Young Guns: A Review Of Andrew O’Hagan’s Mayflies…
Updated: May 7, 2021
With Christmas hoving into view, we’ll be posting reviews of some of the best books of 2020, (a few of which have appeared in different versions elsewhere) and offering suggestions as to what to get the book lover in your life.
If this year has shown us anything it’s that the arts in all forms are central to a nation and its people’s well being. People have turned to music, TV, film, and, of course, books to get through the Lockdown days and beyond. For those with an interest in Scottish literature it was a hell of a year, and Publishing Scotland‘s Vikki Reilly will be discussing the year’s Best Books with Ali over a couple of podcasts – coming soon.
One of the books they mention is Andrew O’Hagan‘s Mayflies. O’Hagan is one of Scots Whay Hae!’s favourite writers, and this is one of his best. As with many of his novels fact and fiction are woven together (see also Personality, Be Near Me, The Life and Opinions of Maf the Dog, and of His Friend Marilyn Monroe) with the writer using real people and events as the starting point for the fiction. This time around the story is an intensely personal one, it being an elegy and requiem for his childhood friend, Keith Martin, with whom he shared teenage kicks and moonage daydreams, and who sadly passed away at the age of 51 in 2018.
This personal connection makes Mayflies O’Hagan’s most poignant and emotive novel to date. Previously readers could marvel at the quality and style of his writing, but often that seemed to take away from the emotional impact, or at least reduced it. It’s interesting to compare O’Hagan’s previous novels to recent Booker winner, Douglas Stuart’s Shuggie Bain, which, I would argue, is almost the opposite, with the huge emotional impact of his characters overshadowing aspects of the writing that could have been problematic otherwise. Don’t get me wrong, Mayflies is still a beautiful piece of writing – O’Hagan seems incapable of doing otherwise – but this time around the balance between style and substance is perfect.
It is split into two. Part one describes the wild and wonderful days of youth, specifically the summer of 1986, where narrator James and his best friend and kindred spirit Tully Dawson are facing the end of their school days and the beginning of the next chapter. Those summers are often the ones which come to define lives well beyond their end, and that’s the case for the two who, along with their peers and pals, head for a glorious weekender in Manchester, where bonds are strengthened and promises made.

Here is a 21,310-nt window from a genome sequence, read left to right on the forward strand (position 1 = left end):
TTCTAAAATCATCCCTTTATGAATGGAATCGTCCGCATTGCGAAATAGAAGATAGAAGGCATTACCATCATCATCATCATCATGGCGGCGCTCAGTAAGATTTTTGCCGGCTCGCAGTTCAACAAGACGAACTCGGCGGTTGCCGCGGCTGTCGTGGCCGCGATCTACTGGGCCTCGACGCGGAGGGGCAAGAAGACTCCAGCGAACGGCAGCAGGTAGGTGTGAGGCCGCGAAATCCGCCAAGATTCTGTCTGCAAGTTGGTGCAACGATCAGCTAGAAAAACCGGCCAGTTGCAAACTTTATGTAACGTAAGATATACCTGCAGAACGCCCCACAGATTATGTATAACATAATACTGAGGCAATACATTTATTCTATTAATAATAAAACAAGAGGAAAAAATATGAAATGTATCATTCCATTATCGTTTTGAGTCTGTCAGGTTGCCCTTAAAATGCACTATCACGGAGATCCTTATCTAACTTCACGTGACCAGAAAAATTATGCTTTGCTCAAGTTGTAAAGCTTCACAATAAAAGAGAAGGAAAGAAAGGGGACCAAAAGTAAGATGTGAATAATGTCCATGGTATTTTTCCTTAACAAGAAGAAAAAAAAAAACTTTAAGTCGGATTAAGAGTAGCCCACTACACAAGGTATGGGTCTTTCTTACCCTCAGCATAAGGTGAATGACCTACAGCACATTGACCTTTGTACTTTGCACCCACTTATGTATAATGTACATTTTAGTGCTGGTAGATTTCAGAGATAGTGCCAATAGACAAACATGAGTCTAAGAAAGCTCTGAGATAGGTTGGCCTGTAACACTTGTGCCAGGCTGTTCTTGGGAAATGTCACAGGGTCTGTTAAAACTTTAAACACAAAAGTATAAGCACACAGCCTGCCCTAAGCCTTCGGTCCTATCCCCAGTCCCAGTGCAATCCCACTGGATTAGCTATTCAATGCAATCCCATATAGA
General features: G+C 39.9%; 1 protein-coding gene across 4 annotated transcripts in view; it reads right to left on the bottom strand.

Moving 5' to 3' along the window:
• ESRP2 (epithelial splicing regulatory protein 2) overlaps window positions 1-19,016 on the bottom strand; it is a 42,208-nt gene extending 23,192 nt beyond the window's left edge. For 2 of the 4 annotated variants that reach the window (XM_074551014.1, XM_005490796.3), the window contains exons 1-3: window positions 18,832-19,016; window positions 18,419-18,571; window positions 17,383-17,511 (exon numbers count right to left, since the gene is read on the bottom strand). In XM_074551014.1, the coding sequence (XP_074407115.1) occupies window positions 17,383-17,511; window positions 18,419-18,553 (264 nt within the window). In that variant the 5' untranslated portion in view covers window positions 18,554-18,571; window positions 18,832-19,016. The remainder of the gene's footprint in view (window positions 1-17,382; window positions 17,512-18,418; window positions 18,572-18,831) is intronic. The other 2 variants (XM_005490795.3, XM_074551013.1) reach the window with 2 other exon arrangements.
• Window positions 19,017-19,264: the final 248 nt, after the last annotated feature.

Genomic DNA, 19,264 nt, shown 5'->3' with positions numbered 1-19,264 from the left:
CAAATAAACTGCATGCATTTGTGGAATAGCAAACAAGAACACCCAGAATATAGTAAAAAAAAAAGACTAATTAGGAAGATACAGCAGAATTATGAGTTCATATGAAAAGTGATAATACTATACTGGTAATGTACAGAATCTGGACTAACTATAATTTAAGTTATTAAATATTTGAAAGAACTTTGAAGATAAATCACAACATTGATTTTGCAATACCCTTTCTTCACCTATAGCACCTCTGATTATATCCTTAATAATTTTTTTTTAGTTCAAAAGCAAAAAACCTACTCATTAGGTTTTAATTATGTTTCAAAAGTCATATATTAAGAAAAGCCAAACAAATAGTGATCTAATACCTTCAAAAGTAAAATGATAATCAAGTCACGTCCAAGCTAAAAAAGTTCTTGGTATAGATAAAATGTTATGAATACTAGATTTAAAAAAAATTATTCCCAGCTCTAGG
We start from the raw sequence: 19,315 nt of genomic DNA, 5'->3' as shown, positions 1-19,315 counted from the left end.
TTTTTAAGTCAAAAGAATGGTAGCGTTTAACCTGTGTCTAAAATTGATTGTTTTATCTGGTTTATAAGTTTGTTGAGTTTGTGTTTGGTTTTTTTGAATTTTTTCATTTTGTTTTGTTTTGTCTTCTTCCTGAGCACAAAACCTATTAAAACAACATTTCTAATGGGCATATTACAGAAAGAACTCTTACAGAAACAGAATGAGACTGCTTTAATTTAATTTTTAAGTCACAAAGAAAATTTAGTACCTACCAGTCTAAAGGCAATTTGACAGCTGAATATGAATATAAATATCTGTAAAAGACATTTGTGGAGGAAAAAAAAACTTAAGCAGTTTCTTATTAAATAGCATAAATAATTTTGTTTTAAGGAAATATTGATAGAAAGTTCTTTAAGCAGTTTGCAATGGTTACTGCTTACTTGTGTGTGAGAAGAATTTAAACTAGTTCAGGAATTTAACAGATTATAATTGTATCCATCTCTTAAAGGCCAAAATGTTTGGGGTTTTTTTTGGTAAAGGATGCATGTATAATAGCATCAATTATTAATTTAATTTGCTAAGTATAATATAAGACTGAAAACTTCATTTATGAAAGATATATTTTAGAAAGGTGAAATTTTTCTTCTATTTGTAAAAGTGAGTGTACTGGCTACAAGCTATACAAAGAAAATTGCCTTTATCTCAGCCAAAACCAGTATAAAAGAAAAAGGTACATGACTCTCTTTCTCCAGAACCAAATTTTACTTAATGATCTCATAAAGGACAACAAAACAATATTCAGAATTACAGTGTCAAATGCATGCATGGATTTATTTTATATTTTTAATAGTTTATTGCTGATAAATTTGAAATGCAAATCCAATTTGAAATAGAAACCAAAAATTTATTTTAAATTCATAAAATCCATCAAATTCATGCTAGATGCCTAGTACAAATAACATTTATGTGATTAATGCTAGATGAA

The novel then jumps to Autumn 2017, when James receives the news that Tully is sick and needs his friend once more. Theirs is one of those rare friendships where time can pass, and lives are lived mostly separately, but when the moment comes they are there for you without hesitation or question.
That’s what O’Hagan is investigating here, the importance of those salad days and those you share them with, and the enduring impact both can have not just on who you are but how you are. It’s been said that you can choose your friends, but, often, the best ones choose you.
Mayflies was bound to make an impact on me. Andrew O’Hagan is a literary hero, the two central characters are only a few years older than me, and the time and places are familiar, as are the cultural references. James and Tully are constantly quoting films and song lyrics, and shooting the breeze about who’s hot and who’s not in their world. The associations and attachments made through music are particularly important to the story, with the highpoint of part one being a heady night at a Shop Assistants gig (even the bands he references appear in my record collection) before heading to the Hacienda. It’s every ’80s indie-boy’s wish come true.
The energy and excitement of the teenage reminiscences gives way to the sobriety and seriousness of middle age and confronting the fears that come to us all – to some sooner than others. This is where emotions deepen and take hold. It will be a story familiar to many, but rarely written about in this honest and candid way, at least in fiction. It is with passages of writing such as the final chapters of Mayflies that Andrew O’Hagan’s storytelling really comes into its own.
His closeness to the subject, which could have led to over-sentimentality or even mawkishness, is balanced by his literary style and the poise evident in his writing, and the results are compelling. Mayflies is one of those books you want to tell other people about not just because it’s a great read, but because you feel they’ll get as much from it as you did. It’s a novel for sharing with your own best mates – they’ll thank you for it, and it may just be the rekindling of a beautiful friendship.